First Sunday in Advent Matthew 24:36-44

The one who is coming into the world, in this, the first coming, has more immediacy than those of us who are already in the world. We are nearer to the brink, even if we don’t know it. In Advent, we await what will bind together the helpless and the powerful, what will find their meaning. We await the second coming, whenever that might be; we await the coherence of the new kingdom. And how do we live in the waiting?

The readings for today speak of powerful contrasts, of a time when everyone will beat their swords into plowshares, and that tells us two things: It tells us that there will come a time when we have progressed beyond swords, a time when we will study war no more, a kingdom in which violence is never the answer. And it tells us that in such a kingdom, there will come a time when we respond instinctively to the needs of the world, to the hunger that each of us holds down deep inside of us, and our response will be to plow, to harvest, to feed the hunger that we find in others.

In the contrasts, we find a duality: God not only enters into us – we enter into God. An infant comes into the world full of possibilities, full of everyone else’s hope. When the Christ comes into the world as an infant, he comes with the hopes and fears of all the years, and yet this infant, this helpless newborn, will bear all our burdens with his infinite grace. Because he will enter into us, we may well find our need for swords diminishing. Because he will enter into us, we may well find, to our surprise, that violence is no longer the answer. We may even get to the point where we may feel led to beat our swords into plowshares.

And that, maybe, is what it will feel like to live in the readiness that the Gospel lesson recommends: to be ready, to keep awake, is to find ourselves transformed in the moment. One minute we are reaching for our swords, and in that moment, in the heft of the steel, in the swing to bring violence upon our sister or brother, something checks the movement: something has changed. What was true just a moment ago is no longer true. That is living awake and alert in the time between, in the kingdom between the first coming and the second.

One will be taken and one will be left. What if, in this period of waiting, in this season of growing darkness and anticipation, what gets taken is all the false gods of the world that promote violence as the answer: the idea that our needs, our desires, our priorities are more important than others’ – what if what gets taken away is the way of the sword? The way of violence, the way of deciding when to end someone’s life, the way of cutting down, cutting off, cutting short. What if the promise of the Christ coming into the world is the promise that with that arrival, all that holds us back will be taken?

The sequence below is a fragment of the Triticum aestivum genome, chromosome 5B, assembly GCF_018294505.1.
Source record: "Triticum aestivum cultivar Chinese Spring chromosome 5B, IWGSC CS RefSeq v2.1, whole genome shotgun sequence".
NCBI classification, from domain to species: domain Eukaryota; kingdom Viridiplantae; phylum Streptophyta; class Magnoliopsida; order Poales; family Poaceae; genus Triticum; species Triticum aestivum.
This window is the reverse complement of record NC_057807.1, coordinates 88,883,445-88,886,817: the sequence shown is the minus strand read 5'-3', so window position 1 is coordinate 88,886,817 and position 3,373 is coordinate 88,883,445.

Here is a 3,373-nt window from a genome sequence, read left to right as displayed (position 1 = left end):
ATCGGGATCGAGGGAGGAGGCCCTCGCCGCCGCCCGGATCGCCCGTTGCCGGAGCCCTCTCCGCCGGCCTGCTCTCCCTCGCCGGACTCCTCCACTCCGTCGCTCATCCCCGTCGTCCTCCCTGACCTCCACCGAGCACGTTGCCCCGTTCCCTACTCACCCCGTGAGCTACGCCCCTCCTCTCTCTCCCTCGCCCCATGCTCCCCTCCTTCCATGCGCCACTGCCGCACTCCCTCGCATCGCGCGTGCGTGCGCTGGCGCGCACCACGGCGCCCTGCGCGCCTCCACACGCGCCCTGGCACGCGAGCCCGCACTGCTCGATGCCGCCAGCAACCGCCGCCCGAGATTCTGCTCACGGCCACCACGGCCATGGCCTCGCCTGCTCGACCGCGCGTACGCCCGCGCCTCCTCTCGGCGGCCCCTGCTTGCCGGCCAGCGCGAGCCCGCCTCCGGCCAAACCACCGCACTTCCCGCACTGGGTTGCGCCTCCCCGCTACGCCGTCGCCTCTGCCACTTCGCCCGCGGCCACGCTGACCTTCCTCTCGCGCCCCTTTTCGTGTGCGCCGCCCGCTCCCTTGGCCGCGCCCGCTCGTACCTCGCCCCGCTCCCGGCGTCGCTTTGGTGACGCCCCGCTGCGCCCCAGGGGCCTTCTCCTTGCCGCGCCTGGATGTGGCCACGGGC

And then what will be left? If the way of the sword gets taken from us, we are transformed, ready or not. We are stripped of violence and the thinking that glorifies it. We are invited to lay down our swords and shields, to lay down the hatred, lay down the greed, lay down the sense of entitlement, lay down the anger, lay down the fear that is at the heart of all violence. When the sword is taken, what goes with it is the glorification of the individual. The sword is a solitary weapon, one that props up the fears of the individual. And what gets left is the plowshare, the tool of community, that which plants and sows, reaps and harvests with the idea of providing the bread of life for everyone.

One will be taken and one will be left. The coming of the Christ child, breaking into the world of the sword, transforms the world, not with violence but with peace, not with anger but with understanding, not with hatred but with love. And what is left? When all that limits us is taken away, what is left is the reality of relationship, the reality of a new world in which we need not swords but plowshares – to plow, to gather, to harvest, and to feed. What is left is a transformation of ourselves so that in the time of waiting, in the time between the first coming and the second coming, we find ourselves equipped for the new kingdom.

The coming of the Christ child into the world, the first coming, breaks in on our daily routine, shaking us up, making us ready for the second coming. And this second one is not a vengeful coming, but a coming of love, healing and redemption for all creation. We have all we need right now to be awake and present and participate in the bringing about of a new world.

We believe that faith is rooted in action and presence, in showing up and responding. And this is what the Gospel is about this morning. Jesus is calling his disciples into a new kingdom, one that the first coming has transformed. In the time between, the way of the sword, of self-centeredness, of greed, of fear, of individualism, of violence, gets taken. And the way of the plowshare, of trust in the future that is yet to come, of patience, of nurture, of community remains. And with it is the invitation to remain calm, to remain grounded and centered in the promise that God is with us and for us right here in reality – no matter how uncertain it seems.

The goal is not to meet the challenges of this world with reflexive violence, with fear and division, to respond to the growing darkness with more darkness. The idea is to accept the challenges of this world by remaining awake and fully present to them. In the time between, on the verge of the first coming that will usher in an interim kingdom, one will be taken and one will be left. And the one to be left is the one who will usher in the way of peace and plenty.